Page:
“Rough on Rats” was a turn of the Century rat poison brand from Jersey City manufacturer, proprietor—(& sometime music publisher)—E.S. Wells.
Ephraim S. Wells invented a rodent-elimination product in 1872. His wife jokingly called the poison “Rough on Rats.” The name stuck, and the product was a huge success.
Promoted as a leading cause of cat unemployment, the inclusion of cats in “Rough on Rats” advertising also highlights our discriminatory hiring practices with regards to animals. (Pets versus pests: the animals that we humans want around, and the animals we don‘t.)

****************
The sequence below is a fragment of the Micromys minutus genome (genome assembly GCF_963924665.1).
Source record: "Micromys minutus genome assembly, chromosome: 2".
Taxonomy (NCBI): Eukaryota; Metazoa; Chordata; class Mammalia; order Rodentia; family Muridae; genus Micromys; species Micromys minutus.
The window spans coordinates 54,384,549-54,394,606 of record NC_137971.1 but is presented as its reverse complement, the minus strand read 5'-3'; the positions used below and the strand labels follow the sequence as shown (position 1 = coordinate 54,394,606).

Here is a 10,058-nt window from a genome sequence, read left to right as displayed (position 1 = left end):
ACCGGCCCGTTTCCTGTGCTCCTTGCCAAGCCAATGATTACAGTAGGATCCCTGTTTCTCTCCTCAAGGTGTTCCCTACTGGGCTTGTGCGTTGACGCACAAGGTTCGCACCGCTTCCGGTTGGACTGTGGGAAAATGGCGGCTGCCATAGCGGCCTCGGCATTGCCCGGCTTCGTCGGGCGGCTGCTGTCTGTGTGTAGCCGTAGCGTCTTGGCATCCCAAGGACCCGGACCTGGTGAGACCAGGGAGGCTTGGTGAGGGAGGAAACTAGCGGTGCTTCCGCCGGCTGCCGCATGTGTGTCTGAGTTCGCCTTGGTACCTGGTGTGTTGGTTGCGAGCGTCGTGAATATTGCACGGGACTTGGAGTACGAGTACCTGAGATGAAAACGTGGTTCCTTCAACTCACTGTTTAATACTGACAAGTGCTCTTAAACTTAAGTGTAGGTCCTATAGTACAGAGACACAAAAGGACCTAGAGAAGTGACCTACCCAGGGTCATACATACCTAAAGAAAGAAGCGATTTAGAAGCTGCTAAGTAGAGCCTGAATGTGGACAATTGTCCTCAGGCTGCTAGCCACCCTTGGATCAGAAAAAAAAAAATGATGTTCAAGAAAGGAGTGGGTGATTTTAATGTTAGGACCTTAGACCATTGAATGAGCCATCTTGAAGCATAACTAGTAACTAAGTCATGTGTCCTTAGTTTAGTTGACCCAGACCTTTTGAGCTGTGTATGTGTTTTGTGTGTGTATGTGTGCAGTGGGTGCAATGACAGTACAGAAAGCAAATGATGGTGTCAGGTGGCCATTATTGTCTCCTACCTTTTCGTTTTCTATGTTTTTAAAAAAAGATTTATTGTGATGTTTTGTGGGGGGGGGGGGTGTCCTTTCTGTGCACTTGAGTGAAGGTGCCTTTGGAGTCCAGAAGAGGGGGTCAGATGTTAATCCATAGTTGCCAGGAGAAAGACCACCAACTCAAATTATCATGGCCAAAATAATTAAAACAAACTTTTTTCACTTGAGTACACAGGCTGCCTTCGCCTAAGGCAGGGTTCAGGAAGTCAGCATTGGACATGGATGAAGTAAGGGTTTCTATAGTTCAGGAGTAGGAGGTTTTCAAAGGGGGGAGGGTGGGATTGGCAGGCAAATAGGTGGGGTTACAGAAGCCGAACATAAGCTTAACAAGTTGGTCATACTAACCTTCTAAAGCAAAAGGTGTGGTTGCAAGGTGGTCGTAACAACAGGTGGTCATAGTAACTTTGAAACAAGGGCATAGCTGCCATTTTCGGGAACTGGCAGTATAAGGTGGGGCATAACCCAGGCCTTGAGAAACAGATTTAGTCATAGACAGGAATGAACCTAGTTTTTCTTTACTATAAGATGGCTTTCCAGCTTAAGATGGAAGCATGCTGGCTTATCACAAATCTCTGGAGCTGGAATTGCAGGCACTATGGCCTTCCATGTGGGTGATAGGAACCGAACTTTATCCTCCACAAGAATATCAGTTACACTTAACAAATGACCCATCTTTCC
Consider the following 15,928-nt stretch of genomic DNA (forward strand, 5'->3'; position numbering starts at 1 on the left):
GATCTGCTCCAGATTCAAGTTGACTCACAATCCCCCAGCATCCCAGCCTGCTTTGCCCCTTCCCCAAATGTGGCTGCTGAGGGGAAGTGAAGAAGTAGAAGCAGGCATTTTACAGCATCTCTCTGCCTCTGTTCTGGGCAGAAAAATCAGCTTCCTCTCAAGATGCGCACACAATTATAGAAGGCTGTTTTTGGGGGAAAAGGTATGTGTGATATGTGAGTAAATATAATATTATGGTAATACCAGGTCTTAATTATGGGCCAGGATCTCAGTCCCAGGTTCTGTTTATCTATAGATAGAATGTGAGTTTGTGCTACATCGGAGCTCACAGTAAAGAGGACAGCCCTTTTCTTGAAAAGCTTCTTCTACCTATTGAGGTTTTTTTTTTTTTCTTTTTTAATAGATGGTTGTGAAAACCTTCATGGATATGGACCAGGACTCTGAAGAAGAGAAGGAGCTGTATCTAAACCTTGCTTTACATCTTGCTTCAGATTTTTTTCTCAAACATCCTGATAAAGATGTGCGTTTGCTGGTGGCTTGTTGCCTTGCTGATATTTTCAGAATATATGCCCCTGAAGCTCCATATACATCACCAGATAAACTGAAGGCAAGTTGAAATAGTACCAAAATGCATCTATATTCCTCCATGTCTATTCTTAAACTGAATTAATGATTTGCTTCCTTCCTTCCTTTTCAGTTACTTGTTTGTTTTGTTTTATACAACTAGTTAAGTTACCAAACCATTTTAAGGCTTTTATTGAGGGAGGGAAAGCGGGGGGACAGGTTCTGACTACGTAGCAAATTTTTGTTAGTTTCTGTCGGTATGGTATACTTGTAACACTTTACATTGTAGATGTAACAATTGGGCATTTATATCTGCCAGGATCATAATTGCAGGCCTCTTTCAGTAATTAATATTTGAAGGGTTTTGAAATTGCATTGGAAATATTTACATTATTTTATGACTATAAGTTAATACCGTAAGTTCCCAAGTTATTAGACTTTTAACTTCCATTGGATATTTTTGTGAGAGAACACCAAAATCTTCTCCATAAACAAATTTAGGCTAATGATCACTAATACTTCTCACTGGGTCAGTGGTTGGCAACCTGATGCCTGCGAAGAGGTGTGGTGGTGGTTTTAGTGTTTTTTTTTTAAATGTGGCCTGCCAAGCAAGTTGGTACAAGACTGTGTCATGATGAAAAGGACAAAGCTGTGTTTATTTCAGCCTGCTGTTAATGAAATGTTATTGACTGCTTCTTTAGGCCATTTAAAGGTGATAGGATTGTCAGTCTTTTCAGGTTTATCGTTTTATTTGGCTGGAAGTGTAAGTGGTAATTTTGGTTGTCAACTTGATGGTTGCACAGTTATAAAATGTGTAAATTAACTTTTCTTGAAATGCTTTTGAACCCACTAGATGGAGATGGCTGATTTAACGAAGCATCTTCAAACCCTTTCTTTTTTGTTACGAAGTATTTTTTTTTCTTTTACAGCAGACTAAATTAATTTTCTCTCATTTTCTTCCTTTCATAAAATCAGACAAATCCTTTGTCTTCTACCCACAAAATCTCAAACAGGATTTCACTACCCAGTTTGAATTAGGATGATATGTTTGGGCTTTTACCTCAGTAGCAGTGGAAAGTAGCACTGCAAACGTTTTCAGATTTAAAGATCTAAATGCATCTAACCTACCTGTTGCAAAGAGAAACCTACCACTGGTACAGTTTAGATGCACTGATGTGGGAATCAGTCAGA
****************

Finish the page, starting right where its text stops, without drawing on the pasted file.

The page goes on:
Pets were also featured in the 1882 promotional “Rough on Rats” song, although the lyrics were as rough on pets as they were on rats. The chorus:
“R-r-rats! Rats! Rats! Rough on Rats, Hang your dogs and drown your cats:
We give a plan for every man to clear his house with Rough on Rats”
(Via: The Virtual Dime Museum)
(See the sheet music, after the fold…)
(Click photo above to read lyrics.)
Almost done with the rat-poison-clearinghouse thing… just one more after this one. (I know: too much rat poison is rough on readers.)
Beach Packaging Design
What a great site! Got here Googling “rough on rats” from a mention in Poisoner’s Handbook and found this post (then the others).
Eliza Wood’s favorite.
Randy Ludacer says